Check it out: Wrapped in White is a new anthology from Sekhmet Press, LLC, containing 13 fantastic ghost stories, available in a variety of formats: paperback, Kindle and Nook. Here’s a teaser of mine, titled “His Shrine to Santa Muerte”:
Lorraine nudged the torsion wrench with her right thumb while her left hand worked the pick. The lock was a simple one but the Book People had never been to this library before so Lorraine took her time testing it. The building was constructed of old cinder blocks drowning under decades of green paint and there was no sign of anything fancy in the way of security. Still, she wanted to play it safe. She also wanted to show a little respect to all the organized history a space like this contained.
They had driven way out into the country for this ritual. Not every little crossroads community, squatting as this one did on a forgotten byroad littered with the corpses of a prior century’s Esso stations, also sported its own crumbling branch public library. It was run down, perhaps a little forlorn looking, and ancient pines crowded in behind it. There were two signs out front. One read in tasteful but faded permanence:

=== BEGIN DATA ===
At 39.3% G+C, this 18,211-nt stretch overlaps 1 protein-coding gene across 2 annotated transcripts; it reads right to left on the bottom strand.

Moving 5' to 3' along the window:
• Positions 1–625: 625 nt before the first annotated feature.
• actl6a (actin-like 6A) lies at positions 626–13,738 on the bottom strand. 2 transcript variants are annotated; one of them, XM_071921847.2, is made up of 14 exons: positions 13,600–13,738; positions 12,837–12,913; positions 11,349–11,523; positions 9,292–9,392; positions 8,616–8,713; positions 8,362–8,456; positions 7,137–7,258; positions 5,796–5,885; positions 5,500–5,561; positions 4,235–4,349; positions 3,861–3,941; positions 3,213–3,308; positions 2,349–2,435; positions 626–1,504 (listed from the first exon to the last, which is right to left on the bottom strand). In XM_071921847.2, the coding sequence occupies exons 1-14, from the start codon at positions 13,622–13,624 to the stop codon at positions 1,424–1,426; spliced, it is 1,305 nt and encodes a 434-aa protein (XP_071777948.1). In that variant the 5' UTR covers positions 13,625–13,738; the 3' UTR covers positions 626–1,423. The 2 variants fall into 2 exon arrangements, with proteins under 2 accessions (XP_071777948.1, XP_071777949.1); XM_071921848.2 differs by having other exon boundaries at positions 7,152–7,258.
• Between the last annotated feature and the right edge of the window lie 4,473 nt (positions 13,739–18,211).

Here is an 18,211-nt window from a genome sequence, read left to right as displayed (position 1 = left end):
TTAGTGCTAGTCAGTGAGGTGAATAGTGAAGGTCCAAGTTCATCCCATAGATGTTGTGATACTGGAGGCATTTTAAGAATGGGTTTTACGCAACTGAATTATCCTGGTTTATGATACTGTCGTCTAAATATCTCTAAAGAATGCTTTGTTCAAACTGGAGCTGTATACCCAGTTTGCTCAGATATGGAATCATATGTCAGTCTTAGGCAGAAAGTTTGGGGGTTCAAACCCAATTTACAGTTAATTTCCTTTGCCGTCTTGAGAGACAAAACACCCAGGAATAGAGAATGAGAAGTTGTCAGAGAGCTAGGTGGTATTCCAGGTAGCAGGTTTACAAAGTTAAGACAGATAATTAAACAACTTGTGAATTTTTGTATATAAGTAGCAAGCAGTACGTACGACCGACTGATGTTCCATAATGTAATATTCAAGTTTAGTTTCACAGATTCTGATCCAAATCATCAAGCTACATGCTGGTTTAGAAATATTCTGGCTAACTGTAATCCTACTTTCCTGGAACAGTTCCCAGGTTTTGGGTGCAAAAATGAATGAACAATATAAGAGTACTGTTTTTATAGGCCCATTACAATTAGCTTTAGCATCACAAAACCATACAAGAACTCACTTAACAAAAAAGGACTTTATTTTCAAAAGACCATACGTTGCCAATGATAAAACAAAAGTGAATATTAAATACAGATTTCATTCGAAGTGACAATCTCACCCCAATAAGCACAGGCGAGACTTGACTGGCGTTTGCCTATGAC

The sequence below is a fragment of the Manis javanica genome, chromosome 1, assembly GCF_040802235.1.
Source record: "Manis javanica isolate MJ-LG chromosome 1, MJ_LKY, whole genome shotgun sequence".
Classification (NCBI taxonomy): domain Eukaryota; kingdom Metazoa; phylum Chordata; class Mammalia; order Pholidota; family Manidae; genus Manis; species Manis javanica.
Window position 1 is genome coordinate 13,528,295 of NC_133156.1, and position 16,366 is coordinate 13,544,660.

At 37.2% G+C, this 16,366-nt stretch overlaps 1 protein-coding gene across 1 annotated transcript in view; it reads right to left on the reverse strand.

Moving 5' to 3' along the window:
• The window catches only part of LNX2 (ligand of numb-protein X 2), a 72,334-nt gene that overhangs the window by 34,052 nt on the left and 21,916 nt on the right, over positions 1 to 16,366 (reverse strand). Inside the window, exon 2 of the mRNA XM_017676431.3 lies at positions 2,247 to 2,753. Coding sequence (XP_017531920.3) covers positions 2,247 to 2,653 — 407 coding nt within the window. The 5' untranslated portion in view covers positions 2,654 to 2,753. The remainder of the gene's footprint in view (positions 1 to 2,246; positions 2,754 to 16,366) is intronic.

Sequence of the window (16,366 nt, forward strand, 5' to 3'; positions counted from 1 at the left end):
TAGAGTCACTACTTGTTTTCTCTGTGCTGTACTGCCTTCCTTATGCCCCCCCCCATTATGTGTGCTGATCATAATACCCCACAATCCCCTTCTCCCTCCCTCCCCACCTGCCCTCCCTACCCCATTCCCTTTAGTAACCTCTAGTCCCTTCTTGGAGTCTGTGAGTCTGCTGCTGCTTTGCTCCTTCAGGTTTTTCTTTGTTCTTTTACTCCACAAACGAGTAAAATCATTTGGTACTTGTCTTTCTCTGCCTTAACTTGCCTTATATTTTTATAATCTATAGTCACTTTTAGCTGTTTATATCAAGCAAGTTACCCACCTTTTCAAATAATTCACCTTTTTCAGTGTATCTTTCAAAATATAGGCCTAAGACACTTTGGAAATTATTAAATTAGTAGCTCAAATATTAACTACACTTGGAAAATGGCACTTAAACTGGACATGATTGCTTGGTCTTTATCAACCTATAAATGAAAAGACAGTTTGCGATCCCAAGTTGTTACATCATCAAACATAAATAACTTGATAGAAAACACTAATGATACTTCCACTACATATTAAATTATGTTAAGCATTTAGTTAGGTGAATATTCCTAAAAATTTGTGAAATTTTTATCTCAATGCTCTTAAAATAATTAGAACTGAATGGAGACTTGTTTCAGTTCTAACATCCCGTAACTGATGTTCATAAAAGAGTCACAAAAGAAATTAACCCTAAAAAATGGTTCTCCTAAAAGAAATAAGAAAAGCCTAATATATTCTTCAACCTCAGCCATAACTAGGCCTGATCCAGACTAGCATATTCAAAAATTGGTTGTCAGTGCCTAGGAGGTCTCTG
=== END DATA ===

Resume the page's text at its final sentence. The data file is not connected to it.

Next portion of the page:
Hinson Memorial Public Library
Garrison Township, North Carolina
The other was of the lighted red arrow kind, with an incomplete set of letters attempting to communicate to anyone driving by:
ANNUAL FUNDRA SING SAL3
RARE * COLL CTIBLE * USED BO0KS
The Book People did this at least once a season, breaking into library sales all across the Piedmont. They were a singular cabal of an obscure flavor of a niche religion and sad little buildings such as these were their temples; their standing stones; and their sacred glades. The Book People were bibliomancers: ritual magicians whose supernatural medium was that corpus of words both atavistic and contemporary one could find scattered across the pages of a sufficiently overwhelming number of books. For them, magic was found in the mysterious intersection of words pulled at random from a book and their own focused, meditative minds visualizing some desire. It was an old practice but one out of favor in recent decades for all sorts of reasons. It didn’t have the sex appeal of sky-clad Beltane rites or the accessorized glitz of amulets and talismans. Bibliomancy eschewed all that stagecraft to slice deep into the body of human communication. It sought the skeleton of intention bearing up the flesh and organs of genre and style.
Yes, it’s true, this is not the first time my readers have met the Book People: these are the Book People from my most recent novel, Deal with the Devil.
This also isn’t the last time you’re going to hear from them. Heh.